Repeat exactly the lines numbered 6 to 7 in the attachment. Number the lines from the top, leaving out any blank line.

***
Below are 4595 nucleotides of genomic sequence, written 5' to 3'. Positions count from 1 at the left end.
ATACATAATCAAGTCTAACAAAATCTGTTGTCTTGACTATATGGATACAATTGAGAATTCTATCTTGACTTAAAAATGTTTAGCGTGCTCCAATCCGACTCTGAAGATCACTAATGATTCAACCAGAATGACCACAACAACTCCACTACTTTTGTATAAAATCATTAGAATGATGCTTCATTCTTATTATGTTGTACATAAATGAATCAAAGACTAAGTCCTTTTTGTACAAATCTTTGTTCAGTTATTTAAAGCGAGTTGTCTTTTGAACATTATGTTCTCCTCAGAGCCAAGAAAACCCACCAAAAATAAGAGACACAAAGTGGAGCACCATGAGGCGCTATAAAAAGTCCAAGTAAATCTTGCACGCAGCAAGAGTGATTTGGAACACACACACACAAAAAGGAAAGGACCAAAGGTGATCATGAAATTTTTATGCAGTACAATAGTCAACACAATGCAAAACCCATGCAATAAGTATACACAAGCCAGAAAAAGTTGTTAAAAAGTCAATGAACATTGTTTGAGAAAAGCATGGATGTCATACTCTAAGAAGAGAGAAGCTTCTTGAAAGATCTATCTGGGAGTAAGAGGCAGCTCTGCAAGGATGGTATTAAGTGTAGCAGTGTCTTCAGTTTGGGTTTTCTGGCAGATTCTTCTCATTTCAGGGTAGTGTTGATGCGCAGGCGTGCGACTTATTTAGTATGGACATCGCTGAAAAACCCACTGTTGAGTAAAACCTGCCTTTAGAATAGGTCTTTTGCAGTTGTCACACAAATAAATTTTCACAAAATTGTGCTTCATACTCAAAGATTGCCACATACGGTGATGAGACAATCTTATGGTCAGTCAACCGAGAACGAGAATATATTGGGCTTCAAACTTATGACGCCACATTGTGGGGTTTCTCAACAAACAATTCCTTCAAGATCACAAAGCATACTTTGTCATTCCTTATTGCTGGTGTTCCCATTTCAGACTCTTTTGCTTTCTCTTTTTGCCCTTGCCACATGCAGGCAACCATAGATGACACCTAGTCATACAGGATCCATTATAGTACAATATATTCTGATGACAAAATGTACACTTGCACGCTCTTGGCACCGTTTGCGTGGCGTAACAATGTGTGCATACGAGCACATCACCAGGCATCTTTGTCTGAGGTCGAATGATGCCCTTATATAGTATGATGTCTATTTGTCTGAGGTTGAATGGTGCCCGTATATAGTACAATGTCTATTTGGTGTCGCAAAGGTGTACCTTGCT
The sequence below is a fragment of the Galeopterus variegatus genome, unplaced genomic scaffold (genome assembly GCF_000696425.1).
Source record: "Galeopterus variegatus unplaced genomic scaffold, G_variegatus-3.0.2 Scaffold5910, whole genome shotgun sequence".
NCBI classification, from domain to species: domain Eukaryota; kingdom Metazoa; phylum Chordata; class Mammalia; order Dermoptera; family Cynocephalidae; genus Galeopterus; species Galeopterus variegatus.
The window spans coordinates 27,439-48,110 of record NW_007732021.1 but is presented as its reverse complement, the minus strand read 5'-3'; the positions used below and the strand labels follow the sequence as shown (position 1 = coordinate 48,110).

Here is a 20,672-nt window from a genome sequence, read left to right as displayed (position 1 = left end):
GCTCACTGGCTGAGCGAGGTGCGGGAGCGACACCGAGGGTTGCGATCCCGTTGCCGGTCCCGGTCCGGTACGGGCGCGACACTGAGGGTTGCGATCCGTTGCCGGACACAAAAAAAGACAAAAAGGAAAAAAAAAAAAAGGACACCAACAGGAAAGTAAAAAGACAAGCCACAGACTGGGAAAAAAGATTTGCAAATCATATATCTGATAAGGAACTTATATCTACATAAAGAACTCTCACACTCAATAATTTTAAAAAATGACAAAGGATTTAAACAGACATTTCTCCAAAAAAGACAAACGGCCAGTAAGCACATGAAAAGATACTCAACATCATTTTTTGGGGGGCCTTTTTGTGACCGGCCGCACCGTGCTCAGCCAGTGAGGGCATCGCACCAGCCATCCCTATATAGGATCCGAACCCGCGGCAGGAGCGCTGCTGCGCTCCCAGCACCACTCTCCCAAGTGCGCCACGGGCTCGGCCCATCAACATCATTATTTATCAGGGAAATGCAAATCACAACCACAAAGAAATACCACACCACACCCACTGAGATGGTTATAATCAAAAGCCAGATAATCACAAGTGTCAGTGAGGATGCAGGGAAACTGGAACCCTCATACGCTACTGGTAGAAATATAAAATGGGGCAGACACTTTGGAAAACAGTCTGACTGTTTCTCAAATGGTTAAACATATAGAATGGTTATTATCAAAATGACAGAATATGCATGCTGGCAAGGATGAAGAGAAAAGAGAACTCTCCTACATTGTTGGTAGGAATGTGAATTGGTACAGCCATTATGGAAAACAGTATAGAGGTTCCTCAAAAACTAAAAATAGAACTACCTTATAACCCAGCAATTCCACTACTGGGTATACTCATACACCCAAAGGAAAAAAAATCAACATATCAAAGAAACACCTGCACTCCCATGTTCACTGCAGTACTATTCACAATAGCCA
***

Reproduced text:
The window spans coordinates 27,439-48,110 of record NW_007732021.1 but is presented as its reverse complement, the minus strand read 5'-3'; the positions used below and the strand labels follow the sequence as shown (position 1 = coordinate 48,110).

Here is a 20,672-nt window from a genome sequence, read left to right as displayed (position 1 = left end):